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  Table of Contents  
Year : 2013  |  Volume : 23  |  Issue : 3  |  Page : 201-205

Prevalence and risk factors of hyperuricemia among kidney transplant recipients

1 Nephrology and Urology Research Center, Baqiyatallah University of Medical Sciences, Tehran, I.R. Iran
2 Department of Nephrology, Shahid Beheshti University of Medical Sciences, Tehran, I.R. Iran

Date of Web Publication14-May-2013

Correspondence Address:
Z Rostami
Nephrology and Urology Research Center, Baqiyatallah University of Medical Sciences, Tehran
I.R. Iran
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Source of Support: None, Conflict of Interest: None

DOI: 10.4103/0971-4065.111849

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Hyperuricemia is common in renal transplant patients (RTRs), especially those on cyclosporine (CsA)-based therapy. We conducted a retrospective study to determine the prevalence of hyperuricemia and its risk factors among RTRs. A total of 17,686 blood samples were obtained from 4,217 RTRs between April 2008 and January 2011. Hyperuricemia was defined as an uric acid level of ≥7.0 mg/dl in men and of ≥6 mg/dl in women that persisted for at least two consecutive tests. Majority (68.2%) of RTRs were normouricemic. Hyperuricemia was more frequent in younger and female RTRs. On multivariate logistic regression, we found high trough level of cyclosporine to be a risk factor for hyperuricemia. In addition, female gender, impaired renal function, and dyslipidemia (hypercholesterolemia, hypertriglyceridemia, and elevated LDL) were also associated with higher probability of hyperuricemia. Hyperuricemia is a common complication after renal transplantation. Risk factors implicated in post-transplant hyperuricemia include high trough level of cyclosporine, female gender, renal allograft dysfunction, and dyslipidemia.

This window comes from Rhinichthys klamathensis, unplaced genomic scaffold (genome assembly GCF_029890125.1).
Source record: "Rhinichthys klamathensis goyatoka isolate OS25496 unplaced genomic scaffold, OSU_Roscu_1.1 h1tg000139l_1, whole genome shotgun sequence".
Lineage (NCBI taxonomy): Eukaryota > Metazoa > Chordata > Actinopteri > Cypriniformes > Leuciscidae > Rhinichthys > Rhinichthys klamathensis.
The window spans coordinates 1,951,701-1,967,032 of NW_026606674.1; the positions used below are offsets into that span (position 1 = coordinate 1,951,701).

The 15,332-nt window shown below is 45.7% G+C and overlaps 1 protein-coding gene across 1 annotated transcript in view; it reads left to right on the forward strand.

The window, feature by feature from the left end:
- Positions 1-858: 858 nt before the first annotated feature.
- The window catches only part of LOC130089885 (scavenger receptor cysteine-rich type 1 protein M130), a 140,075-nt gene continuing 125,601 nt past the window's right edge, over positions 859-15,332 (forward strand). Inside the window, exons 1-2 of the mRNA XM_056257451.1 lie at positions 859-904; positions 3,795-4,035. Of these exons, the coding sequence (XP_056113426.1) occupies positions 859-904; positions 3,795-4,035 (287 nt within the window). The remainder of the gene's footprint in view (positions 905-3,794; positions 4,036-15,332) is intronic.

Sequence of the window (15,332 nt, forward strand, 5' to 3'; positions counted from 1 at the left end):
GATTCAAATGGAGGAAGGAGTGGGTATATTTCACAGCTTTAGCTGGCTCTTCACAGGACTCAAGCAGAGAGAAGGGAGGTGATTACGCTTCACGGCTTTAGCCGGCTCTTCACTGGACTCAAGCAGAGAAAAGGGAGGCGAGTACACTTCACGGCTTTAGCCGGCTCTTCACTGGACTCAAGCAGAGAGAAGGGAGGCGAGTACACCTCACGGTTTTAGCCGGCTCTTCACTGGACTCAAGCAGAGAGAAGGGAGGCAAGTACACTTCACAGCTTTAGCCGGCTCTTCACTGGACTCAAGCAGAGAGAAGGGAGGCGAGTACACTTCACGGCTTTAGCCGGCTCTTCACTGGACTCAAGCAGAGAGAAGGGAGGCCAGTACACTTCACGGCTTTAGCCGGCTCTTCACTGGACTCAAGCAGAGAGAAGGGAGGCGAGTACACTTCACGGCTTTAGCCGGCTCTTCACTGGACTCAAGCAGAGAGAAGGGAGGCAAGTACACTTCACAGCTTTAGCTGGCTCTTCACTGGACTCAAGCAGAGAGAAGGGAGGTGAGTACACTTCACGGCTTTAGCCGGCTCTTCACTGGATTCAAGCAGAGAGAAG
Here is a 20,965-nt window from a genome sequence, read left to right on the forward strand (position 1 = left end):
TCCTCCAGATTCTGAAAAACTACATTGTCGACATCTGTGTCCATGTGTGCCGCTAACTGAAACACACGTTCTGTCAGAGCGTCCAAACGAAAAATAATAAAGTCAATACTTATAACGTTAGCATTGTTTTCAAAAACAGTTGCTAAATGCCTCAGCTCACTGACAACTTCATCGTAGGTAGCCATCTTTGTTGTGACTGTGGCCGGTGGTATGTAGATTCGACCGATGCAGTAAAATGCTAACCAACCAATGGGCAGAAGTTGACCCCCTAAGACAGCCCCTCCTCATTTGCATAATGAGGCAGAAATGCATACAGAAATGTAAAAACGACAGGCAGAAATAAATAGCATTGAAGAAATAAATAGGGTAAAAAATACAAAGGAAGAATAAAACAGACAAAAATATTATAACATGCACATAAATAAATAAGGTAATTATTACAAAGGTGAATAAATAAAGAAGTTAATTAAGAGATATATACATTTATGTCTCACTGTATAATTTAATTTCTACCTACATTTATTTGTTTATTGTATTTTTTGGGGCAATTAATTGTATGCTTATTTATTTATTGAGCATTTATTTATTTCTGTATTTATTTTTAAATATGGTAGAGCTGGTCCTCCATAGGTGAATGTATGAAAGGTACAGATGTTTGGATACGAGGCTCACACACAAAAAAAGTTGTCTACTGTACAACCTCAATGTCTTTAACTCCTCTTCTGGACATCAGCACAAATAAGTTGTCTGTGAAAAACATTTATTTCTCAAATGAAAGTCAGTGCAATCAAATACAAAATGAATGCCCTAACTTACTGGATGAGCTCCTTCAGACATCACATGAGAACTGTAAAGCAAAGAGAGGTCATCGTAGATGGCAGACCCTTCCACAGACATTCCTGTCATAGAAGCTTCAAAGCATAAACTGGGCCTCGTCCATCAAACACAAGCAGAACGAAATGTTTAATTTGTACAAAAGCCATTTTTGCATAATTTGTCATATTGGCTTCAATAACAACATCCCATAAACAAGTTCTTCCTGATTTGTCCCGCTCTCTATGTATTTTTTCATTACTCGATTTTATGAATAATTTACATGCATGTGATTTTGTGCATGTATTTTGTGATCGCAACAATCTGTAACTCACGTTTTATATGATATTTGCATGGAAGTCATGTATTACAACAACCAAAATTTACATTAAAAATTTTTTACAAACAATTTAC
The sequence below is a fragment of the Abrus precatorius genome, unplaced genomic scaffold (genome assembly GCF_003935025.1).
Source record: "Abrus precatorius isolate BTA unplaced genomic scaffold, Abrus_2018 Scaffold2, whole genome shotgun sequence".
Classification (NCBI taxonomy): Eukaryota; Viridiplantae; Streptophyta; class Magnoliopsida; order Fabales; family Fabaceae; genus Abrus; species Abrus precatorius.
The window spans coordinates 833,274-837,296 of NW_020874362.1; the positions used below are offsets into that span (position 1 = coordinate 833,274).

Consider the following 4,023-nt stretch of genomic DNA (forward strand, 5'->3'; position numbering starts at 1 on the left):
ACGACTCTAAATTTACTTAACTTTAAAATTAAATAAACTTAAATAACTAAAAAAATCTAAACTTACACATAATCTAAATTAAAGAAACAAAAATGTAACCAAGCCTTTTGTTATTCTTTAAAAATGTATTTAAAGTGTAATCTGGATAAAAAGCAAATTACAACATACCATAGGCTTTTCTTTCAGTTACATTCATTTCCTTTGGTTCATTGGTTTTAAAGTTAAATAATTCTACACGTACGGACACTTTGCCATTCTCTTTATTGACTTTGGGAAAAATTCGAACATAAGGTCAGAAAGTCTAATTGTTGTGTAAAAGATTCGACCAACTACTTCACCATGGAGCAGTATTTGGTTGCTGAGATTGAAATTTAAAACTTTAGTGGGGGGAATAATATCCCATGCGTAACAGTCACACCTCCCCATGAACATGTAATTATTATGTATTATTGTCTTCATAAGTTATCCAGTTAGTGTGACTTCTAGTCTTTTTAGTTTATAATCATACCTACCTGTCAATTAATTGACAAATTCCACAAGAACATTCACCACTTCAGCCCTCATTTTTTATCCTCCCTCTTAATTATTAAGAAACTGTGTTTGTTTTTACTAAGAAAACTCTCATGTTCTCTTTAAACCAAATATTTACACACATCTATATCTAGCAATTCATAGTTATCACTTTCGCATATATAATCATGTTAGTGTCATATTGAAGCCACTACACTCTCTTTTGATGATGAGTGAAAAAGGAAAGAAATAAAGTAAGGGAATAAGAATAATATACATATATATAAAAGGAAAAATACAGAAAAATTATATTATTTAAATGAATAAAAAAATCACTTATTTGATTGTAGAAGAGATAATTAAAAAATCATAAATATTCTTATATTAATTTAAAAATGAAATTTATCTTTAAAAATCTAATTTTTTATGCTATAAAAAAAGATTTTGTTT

Keywords: Elderly, hyperuricemia, kidney transplantation

How to cite this article:
Einollahi B, Einollahi H, Nafar M, Rostami Z. Prevalence and risk factors of hyperuricemia among kidney transplant recipients. Indian J Nephrol 2013;23:201-5

How to cite this URL:
Einollahi B, Einollahi H, Nafar M, Rostami Z. Prevalence and risk factors of hyperuricemia among kidney transplant recipients. Indian J Nephrol [serial online] 2013 [cited 2022 Jul 1];23:201-5. Available from:

  Introduction Top

Asymptomatic hyperuricemia is seen in 2.3 to 17.6% of general population in different studies. [1] Hyperuricemia is common in renal transplant patients, especially those on cyclosporine (CsA)-based immunosuppression with a high prevalence rate of 30 to 84%. [1],[2],[3],[4] Renal allograft failure, use of diuretics, and obesity are other risk factors of hyperuricemia following renal transplantation. [2],[5],[6]

Although the impact of hyperuricemia after kidney transplantation on graft outcome has not been fully established, a small number of studies have suggested that an increased serum uric acid (SUA) level is a prognostic factor for the development of renal allograft impairment. [5],[7],[8],[9] However, other investigators have not shown an adverse effect of post-transplant hyperuricemia on the graft survival. [1],[10],[11]

There are a limited number of prospective studies with large number of kidney transplants that evaluate post-transplant hyperuricemia in literature. Therefore, we conducted a large retrospective observational study to determine the prevalence of hyperuricemia and its risk factors among 4,217 Iranian renal transplant recipients.

  Materials and Methods Top


A retrospective observational study was conducted to assess the prevalence of hyperuricemia and its risk factors among 4,217 renal transplant recipients who were from 12 kidney transplant centers, at Tehran, Iran between April 2008 and January 2011. All laboratory tests such as serum uric acid (SUA) were measured in a single laboratory. In this period, 17686 blood samples were obtained from all patients. This study was approved by the Local Ethics Committee of Baqiyatallah University.